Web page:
The wife and I are visiting San Diego until Wed.--this post gives me the willies. There are lovely new condo towers all over the place near our hotel--prices reduced today only!!

I wouldn't be surprised at all if the developers just cut their losses and left some of the condos half finished.

Which makes me wonder, does the PDC or the City Council have any authority to force the development of those condos? And if not, can they just condemn the condos, have the city rebuild them, and then sell them at a fraction of the cost?

This is indeed interesting times.

It's one thing to have a condo tower or two unfinished and/or unsold but the greater public nightmare for SoWa is the escalating cost of yet to be built public improvements and the lack of funding for them. As well as the lack of TIF dollars arriving to pay current and upcoming debt service.

SoWa is upside down, big time, in need of a massive bailout. Not the condos but the greater Urban Renewal District plans for public improvements. The Tram may be done and operating but the remaining larger projects are not. The needed traffic/road improvements to avoid imminent area failure requires some $120 million alone.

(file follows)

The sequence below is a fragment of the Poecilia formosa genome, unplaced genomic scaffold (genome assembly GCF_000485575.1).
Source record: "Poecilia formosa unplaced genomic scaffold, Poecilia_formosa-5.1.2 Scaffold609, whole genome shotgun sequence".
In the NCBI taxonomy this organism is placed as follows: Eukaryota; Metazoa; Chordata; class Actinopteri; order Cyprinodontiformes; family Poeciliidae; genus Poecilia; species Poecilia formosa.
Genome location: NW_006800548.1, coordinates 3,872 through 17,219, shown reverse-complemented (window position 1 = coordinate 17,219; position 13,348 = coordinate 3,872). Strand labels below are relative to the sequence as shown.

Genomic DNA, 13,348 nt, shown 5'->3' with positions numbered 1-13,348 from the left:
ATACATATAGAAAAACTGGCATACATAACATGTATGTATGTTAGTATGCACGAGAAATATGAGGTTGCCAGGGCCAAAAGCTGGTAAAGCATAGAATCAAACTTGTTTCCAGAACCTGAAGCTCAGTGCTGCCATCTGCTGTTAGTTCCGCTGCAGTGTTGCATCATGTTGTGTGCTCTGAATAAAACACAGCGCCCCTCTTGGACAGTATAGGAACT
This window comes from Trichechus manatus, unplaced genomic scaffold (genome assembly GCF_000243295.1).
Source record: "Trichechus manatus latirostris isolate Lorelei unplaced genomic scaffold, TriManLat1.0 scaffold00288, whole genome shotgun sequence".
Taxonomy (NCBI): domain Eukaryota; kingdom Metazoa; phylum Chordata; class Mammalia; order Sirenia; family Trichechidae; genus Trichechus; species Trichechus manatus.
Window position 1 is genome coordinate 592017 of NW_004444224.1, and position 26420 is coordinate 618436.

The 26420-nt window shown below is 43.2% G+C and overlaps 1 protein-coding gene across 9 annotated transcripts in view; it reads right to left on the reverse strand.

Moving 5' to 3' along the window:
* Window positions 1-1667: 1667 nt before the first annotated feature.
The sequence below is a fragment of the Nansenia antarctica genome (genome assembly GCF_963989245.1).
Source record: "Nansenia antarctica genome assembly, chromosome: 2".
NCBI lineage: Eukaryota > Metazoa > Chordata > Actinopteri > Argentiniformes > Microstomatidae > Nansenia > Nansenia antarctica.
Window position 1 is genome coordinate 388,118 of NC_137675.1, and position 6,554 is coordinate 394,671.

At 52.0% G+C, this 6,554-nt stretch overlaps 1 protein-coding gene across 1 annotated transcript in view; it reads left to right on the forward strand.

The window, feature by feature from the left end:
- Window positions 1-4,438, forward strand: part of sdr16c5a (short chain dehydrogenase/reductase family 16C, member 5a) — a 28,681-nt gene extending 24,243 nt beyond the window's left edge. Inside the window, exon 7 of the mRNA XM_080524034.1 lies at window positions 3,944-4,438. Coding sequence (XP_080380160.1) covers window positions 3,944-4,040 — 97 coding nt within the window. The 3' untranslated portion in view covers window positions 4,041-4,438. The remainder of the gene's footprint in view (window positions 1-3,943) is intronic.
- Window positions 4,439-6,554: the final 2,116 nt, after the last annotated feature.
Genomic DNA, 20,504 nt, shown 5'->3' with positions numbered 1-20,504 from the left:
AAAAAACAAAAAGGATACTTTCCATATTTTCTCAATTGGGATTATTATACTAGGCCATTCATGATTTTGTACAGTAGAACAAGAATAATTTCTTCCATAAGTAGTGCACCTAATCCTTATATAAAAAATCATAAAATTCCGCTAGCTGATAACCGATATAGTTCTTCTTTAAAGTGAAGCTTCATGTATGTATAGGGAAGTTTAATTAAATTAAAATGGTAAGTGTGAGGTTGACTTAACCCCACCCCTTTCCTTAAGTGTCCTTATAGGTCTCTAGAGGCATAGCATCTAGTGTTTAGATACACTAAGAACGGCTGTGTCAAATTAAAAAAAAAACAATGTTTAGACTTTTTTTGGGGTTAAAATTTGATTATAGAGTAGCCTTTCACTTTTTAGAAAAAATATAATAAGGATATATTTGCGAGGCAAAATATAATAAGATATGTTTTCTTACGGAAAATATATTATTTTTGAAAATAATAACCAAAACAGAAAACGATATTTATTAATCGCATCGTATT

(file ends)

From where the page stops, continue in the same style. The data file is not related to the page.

And now to get started immediately.
The plan's riverbank/greenway, ped/bike bridge over I-5 and new parks will all be needing large amounts of public money from outside the district.

According to PDOT and ODOT the I-5/
Barbur/Ross Island bridge/Macadam choke point will soon surpass the the I-5 Hayden Island problem.

So while the upcoming Milwaukie Light Rail bridge project is under construction
SoWa and the Sellwood bridge will be producing system failure like we have never seen.

Quite the legacy for city officials.

Impressive planning by all of our many bureaucrats.

Developers are not selling what is already built because everybody knows the condos are a poor investment. It is expensive to build 30-story buildings, and what do you get for the money? A view into your neighbor's unit, few amenities, none of the parks that were promised, no schools, affordable housing neighbors, years of future gridlock and construction, and high common fees and property taxes.

Developers pay property tax on this unsold built inventory, but they do not pay property tax as long as the building is under construction, so there is no incentive to finish more units.